Our Ladies of Perpetual Succour, National Theatre, review - ‘pitch-perfect and spine-tingling’

PUBLISHED: 12:00 18 August 2016 | UPDATED: 12:25 18 August 2016

Our Ladies of Perpetual Succour

Our Ladies of Perpetual Succour


The National Theatre’s Our Ladies of Perpetual Succour is blisteringly funny to watch

Six choristers harmonise angelically. When the last note of Mendelssohn dies, they slouch into their smoking, swearing, oversexed and hard-drinking selves.

It’s a juxtaposition that director Vicky Featherstone mines brilliantly in this exuberant, blisteringly funny play, which transfers to the National following an Edinburgh premiere and tour.

The gang of convent schoolgirls from a small, Scottish seaside town descend on Edinburgh for a choir competition – and 24 hours of escapist hedonism.

A cracking ensemble plays the six girls and everyone they encounter, from lecherous men to a formidable nun.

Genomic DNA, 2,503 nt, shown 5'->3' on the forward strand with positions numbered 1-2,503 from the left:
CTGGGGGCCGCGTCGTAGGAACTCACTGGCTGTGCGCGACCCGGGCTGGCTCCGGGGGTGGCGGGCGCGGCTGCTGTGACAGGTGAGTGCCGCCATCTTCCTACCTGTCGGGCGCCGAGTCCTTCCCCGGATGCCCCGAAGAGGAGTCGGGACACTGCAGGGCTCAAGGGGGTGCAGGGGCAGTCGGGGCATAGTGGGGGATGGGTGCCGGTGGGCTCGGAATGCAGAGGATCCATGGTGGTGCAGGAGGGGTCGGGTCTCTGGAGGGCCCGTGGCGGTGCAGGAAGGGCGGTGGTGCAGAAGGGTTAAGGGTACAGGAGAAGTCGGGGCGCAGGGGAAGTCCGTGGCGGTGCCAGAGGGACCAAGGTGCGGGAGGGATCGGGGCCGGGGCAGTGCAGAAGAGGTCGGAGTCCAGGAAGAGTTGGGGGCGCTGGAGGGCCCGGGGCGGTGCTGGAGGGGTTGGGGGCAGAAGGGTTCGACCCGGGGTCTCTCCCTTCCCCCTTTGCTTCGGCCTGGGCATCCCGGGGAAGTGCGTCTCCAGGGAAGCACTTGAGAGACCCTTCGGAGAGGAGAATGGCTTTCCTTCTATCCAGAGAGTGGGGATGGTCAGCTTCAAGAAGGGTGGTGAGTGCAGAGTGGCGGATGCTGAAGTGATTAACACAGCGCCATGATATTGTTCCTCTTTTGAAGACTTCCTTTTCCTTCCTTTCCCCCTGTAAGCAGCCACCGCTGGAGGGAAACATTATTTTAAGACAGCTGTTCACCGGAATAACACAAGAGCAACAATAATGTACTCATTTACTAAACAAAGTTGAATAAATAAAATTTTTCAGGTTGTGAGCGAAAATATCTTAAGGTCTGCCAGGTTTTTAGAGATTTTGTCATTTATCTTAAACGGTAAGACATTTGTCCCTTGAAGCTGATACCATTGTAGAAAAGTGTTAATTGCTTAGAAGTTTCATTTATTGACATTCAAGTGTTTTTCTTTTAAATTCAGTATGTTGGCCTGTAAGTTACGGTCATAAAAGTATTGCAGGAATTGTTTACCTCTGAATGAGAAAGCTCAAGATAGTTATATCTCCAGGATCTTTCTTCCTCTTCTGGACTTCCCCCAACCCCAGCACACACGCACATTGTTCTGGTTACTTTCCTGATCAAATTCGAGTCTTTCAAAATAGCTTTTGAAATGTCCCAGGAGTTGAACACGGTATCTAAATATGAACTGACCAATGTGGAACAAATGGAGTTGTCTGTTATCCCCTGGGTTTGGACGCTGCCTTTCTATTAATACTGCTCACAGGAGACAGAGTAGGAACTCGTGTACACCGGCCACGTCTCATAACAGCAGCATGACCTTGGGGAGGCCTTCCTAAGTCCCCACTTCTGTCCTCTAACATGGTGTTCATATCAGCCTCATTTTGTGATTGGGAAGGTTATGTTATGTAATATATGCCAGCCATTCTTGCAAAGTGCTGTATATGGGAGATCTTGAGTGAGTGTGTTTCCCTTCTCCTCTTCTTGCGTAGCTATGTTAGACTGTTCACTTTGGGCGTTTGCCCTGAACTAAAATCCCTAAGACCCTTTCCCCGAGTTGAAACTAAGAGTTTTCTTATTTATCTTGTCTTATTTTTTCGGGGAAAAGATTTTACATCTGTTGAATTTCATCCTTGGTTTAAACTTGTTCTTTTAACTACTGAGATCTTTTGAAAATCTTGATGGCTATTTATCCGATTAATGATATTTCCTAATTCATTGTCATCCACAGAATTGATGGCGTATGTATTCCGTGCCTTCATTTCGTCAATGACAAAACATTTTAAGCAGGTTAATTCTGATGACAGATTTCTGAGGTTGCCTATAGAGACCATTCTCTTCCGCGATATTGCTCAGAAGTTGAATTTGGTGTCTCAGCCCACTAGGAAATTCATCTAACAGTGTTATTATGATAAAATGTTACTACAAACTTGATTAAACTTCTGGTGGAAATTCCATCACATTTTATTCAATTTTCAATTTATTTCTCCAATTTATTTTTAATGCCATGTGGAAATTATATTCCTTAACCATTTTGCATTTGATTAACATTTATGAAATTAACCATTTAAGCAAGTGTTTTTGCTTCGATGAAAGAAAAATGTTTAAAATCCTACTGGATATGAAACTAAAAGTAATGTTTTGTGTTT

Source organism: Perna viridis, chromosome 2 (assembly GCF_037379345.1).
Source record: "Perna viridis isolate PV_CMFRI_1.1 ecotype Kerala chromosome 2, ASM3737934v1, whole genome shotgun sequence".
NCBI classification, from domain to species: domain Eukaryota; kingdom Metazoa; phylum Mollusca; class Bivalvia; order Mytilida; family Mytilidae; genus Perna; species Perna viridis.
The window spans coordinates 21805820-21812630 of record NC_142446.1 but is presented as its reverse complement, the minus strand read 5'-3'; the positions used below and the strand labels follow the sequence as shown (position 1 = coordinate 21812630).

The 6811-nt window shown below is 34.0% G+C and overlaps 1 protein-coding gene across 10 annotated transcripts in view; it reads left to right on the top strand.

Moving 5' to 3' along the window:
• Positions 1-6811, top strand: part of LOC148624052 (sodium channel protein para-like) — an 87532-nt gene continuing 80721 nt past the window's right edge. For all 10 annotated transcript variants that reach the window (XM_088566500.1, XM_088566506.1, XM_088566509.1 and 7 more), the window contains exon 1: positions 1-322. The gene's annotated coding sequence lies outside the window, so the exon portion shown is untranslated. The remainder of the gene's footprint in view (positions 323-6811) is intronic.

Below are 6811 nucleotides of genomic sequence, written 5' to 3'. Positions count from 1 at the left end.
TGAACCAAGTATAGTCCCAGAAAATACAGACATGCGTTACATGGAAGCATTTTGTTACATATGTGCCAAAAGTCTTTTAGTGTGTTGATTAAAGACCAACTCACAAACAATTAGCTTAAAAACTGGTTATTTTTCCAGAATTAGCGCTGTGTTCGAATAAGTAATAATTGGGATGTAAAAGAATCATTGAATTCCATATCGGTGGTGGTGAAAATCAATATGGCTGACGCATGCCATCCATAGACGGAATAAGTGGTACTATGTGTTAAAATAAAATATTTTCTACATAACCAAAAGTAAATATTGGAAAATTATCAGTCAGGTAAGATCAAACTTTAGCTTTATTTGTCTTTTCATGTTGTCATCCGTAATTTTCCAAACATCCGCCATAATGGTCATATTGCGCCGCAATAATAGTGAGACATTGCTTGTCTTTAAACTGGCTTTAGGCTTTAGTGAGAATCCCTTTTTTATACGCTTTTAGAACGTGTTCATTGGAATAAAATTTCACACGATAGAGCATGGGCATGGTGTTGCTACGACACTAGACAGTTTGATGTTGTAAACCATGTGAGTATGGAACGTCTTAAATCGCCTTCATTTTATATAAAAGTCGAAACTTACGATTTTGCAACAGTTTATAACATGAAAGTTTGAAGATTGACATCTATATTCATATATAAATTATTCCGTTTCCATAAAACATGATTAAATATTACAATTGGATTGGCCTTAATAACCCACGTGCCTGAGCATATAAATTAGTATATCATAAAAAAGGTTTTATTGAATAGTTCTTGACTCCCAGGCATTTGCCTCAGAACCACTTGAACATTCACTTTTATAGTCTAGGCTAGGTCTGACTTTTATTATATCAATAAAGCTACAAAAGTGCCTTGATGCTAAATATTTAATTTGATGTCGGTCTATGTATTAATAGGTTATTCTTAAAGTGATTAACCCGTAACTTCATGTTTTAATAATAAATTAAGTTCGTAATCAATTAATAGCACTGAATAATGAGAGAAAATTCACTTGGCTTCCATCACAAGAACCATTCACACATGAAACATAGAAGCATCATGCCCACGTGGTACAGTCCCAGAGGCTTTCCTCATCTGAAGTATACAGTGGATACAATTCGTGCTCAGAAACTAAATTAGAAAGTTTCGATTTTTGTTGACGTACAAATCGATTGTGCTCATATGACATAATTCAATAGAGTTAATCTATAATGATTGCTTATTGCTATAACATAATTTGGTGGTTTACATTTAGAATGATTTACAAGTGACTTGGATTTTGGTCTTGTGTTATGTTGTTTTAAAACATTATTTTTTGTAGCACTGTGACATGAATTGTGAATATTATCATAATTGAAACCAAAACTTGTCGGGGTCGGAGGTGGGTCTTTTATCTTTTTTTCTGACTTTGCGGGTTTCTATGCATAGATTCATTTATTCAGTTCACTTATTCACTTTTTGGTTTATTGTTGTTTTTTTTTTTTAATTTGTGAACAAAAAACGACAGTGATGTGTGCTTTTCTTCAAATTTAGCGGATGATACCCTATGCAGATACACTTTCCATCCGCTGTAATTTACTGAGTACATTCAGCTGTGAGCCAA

Lee Hall, of Billy Elliot fame, adapts Alan Warner’s 1998 novel, retaining the earthy dialogue and picaresque structure – as brash, chaotic and impetuous as its protagonists.

He’s also attuned to the social commentary, with these girls doubly limited by class and gender, and painfully vivid encapsulation of what it feels like to be 17.

The group transcends their circumstances through friendship and music, with a varied set list – classical mixed with Bob Marley and Electric Light Orchestra – superbly arranged by Martine Lowe (Once) and accompanied by an onstage band.

Each spine-tingling number illuminates individuals and celebrates sisterly acceptance.

The cast is pitch-perfect: Melissa Allan’s eager cancer survivor, Frances Mayli McCann’s lippy Kylah, Caroline Deyga’s yarn-spinning Chell, Kirsty MacLaren’s hyper Manda, and Dawn Sievewright and Karen Fishwick revelatory in multiple roles, including a posh girl and tough leader with surprising hinterlands. Chloe Lamford’s set, centred on their local disco, is authentically sticky and seedy.

With Nineties nostalgia (flaming sambuccas, Doc Martens and landlines), multiple coming-of-age issues and eye-wateringly frank exchanges – sperm is “like snot, but warmer” – some elements feel undercooked, like the Catholic repression fuelling rebellion.

But the unapologetic liberation of these vital, raucous, fearless and fragile girls, if temporary, is a heavenly joy.

Rating: 4 stars


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